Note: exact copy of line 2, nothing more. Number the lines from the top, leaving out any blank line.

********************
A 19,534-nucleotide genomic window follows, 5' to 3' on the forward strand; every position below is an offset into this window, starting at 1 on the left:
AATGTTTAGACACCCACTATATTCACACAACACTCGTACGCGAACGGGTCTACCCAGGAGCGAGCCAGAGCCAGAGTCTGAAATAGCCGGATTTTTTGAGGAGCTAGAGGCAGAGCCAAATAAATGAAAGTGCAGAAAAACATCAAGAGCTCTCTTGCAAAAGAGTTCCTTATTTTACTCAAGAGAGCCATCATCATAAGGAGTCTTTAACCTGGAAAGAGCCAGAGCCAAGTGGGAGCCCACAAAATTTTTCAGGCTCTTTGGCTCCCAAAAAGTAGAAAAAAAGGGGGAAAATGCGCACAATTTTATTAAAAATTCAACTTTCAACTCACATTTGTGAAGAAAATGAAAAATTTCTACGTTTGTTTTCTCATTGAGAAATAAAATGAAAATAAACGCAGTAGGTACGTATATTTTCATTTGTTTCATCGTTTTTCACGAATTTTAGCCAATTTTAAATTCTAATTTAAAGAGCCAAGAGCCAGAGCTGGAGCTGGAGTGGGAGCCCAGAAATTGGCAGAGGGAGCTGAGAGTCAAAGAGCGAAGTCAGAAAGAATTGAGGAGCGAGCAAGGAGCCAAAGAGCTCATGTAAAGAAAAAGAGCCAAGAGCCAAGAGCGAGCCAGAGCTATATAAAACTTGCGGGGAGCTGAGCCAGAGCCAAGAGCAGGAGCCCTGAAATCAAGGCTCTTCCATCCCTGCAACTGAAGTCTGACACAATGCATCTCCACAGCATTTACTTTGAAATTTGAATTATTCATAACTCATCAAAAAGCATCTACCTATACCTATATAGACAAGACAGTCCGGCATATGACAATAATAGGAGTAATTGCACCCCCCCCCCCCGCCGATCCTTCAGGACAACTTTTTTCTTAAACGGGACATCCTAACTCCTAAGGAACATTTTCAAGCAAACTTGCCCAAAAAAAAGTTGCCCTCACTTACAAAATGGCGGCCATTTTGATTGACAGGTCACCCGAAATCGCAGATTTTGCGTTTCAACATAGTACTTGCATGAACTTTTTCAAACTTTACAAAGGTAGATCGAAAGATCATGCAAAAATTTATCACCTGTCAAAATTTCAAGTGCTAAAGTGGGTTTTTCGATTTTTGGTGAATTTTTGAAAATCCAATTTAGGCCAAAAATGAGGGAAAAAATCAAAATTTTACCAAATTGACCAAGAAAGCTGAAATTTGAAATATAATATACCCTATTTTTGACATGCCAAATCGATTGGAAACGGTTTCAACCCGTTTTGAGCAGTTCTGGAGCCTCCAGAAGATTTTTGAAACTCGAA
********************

AATGTTTAGACACCCACTATATTCACACAACACTCGTACGCGAACGGGTCTACCCAGGAGCGAGCCAGAGCCAGAGTCTGAAATAGCCGGATTTTTTGAGGAGCTAGAGGCAGAGCCAAATAAATGAAAGTGCAGAAAAACATCAAGAGCTCTCTTGCAAAAGAGTTCCTTATTTTACTCAAGAGAGCCATCATCATAAGGAGTCTTTAACCTGGAAAGAGCCAGAGCCAAGTGGGAGCCCACAAAATTTTTCAGGCTCTTTGGCTCCCAAAAAGTAGAAAAAAAGGGGGAAAATGCGCACAATTTTATTAAAAATTCAACTTTCAACTCACATTTGTGAAGAAAATGAAAAATTTCTACGTTTGTTTTCTCATTGAGAAATAAAATGAAAATAAACGCAGTAGGTACGTATATTTTCATTTGTTTCATCGTTTTTCACGAATTTTAGCCAATTTTAAATTCTAATTTAAAGAGCCAAGAGCCAGAGCTGGAGCTGGAGTGGGAGCCCAGAAATTGGCAGAGGGAGCTGAGAGTCAAAGAGCGAAGTCAGAAAGAATTGAGGAGCGAGCAAGGAGCCAAAGAGCTCATGTAAAGAAAAAGAGCCAAGAGCCAAGAGCGAGCCAGAGCTATATAAAACTTGCGGGGAGCTGAGCCAGAGCCAAGAGCAGGAGCCCTGAAATCAAGGCTCTTCCATCCCTGCAACTGAAGTCTGACACAATGCATCTCCACAGCATTTACTTTGAAATTTGAATTATTCATAACTCATCAAAAAGCATCTACCTATACCTATATAGACAAGACAGTCCGGCATATGACAATAATAGGAGTAATTGCACCCCCCCCCCCCGCCGATCCTTCAGGACAACTTTTTTCTTAAACGGGACATCCTAACTCCTAAGGAACATTTTCAAGCAAACTTGCCCAAAAAAAAGTTGCCCTCACTTACAAAATGGCGGCCATTTTGATTGACAGGTCACCCGAAATCGCAGATTTTGCGTTTCAACATAGTACTTGCATGAACTTTTTCAAACTTTACAAAGGTAGATCGAAAGATCATGCAAAAATTTATCACCTGTCAAAATTTCAAGTGCTAAAGTGGGTTTTTCGATTTTTGGTGAATTTTTGAAAATCCAATTTAGGCCAAAAATGAGGGAAAAAATCAAAATTTTACCAAATTGACCAAGAAAGCTGAAATTTGAAATATAATATACCCTATTTTTGACATGCCAAATCGATTGGAAACGGTTTCAACCCGTTTTGAGCAGTTCTGGAGCCTCCAGAAGATTTTTGAAACTCGAA